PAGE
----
Matt Yellowman


Matthew was born in Montezuma Creek, Utah, to Hugh and Helen Yellowman. As a young boy, he bounced from town to town. The constant moving led to a variety of experiences and to what he describes as an ecumenical upbringing, a memory which elicited a laugh from Matthew. Today, he follows the traditional teachings of his parents as well as the Native American Church. He is interested in passing along not only the traditional ways to his two children, Camille and Lamont, but his art experience as well.

His artistic abilities showed themselves at an early age. Matthew finished high school in Ogden, Utah, and had six months vocational training in masonry. He has done oil paintings as well as decorated ceramics. He did not start carving wood until 1996 when he got together with fellow folk artist, Rena Juan. He watched Rena carve for awhile, but was compelled to develop his own style of carving. Today, the two of them work together bouncing ideas off of one another and chuckling as an idea evolves into a carving. Their inspiration is all around them as they continuously search for new ideas.

Woodcarving is a real business for them. They start with pieces of cottonwood they find in washes in and around the Navajo reservation. They look at the wood and see what's "inside". They use a chainsaw to rough cut the wood, then work out the details using dremels, die grounders, and sanders. Carbide bits are used and different grades of sandpaper for finishing the pieces. They typically work on a number of pieces at once, finishing all of the woodwork before cleaning up all of the shavings in order to start painting. Acrylic folk art paints are used to achieve the variety of tones and shading in their pieces.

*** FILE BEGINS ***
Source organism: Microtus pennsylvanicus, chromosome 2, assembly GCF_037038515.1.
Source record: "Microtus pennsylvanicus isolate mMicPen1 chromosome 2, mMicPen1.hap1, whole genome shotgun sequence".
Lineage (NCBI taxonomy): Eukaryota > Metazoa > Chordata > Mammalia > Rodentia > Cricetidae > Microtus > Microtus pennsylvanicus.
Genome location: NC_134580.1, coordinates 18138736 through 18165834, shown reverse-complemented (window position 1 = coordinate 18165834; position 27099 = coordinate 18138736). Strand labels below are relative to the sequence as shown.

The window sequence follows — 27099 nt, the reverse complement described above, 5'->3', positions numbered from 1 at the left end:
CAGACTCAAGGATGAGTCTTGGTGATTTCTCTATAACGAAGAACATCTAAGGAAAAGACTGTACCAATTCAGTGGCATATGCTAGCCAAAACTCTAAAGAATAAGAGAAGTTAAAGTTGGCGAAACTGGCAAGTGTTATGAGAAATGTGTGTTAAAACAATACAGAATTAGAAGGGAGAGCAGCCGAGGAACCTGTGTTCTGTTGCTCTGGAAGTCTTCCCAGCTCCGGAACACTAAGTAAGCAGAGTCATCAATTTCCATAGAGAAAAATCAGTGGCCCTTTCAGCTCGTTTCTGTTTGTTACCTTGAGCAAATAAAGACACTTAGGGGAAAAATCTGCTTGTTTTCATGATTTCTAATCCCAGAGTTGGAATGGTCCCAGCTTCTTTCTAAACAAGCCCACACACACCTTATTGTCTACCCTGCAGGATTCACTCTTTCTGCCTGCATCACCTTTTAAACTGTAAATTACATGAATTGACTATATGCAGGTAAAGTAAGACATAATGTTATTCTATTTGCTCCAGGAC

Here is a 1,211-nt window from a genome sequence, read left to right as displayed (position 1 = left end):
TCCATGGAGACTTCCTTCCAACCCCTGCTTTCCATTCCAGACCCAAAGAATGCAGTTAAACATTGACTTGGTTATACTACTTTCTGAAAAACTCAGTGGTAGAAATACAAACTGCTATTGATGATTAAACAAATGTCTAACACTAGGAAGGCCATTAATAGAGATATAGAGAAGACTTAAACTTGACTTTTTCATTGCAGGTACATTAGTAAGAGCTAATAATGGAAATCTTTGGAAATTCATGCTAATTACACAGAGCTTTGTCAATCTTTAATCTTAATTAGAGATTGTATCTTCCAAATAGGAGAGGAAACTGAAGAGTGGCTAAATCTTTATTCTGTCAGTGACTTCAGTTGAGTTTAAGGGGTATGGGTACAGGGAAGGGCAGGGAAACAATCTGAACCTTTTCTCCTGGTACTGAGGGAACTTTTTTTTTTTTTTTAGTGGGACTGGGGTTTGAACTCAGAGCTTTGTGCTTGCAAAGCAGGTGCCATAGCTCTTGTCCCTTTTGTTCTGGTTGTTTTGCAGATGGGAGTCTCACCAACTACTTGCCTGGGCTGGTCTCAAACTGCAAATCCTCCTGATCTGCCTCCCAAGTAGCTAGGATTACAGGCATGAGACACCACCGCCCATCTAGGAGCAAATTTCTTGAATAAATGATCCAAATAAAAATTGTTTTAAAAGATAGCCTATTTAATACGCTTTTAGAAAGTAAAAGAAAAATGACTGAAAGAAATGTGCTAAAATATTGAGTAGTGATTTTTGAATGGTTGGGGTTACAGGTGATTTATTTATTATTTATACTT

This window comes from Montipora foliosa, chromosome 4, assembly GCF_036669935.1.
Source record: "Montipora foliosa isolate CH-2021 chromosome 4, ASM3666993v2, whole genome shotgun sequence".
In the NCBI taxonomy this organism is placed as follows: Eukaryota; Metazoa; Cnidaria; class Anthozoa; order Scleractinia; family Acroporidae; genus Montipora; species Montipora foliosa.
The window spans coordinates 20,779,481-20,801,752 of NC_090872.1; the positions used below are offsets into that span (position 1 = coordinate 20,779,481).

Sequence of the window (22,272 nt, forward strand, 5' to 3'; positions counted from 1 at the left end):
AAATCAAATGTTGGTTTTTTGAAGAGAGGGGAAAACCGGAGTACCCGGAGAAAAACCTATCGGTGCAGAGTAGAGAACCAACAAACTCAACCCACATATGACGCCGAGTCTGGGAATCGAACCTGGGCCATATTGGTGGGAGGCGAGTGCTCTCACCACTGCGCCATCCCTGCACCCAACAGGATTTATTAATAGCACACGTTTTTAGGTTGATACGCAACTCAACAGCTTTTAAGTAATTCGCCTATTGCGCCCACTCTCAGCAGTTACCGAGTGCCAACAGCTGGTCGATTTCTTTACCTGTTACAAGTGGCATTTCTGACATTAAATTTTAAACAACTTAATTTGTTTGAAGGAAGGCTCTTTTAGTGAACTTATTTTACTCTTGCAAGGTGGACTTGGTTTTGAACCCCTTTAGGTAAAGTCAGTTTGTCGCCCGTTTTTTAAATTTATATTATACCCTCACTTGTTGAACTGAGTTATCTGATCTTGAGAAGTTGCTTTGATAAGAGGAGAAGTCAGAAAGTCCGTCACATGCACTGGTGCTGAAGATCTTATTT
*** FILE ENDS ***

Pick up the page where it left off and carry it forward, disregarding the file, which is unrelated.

Matthew was making carvings of Native American people from other parts of the country, but was encouraged by Rena to depict Navajo people. Never sketching his ideas, he starts working the wood to create sometimes very complicated movement such as a bucking bull or a man on a trotting horse. He also likes carving the yei but is careful not to offend in creating this special intermediary of the Navajo people.

Navajo Folk Art | 265.15.11 | 266.15.11 | 267.15.11
© 2016 Inland Empire Museum of Art
All Art © by The Artist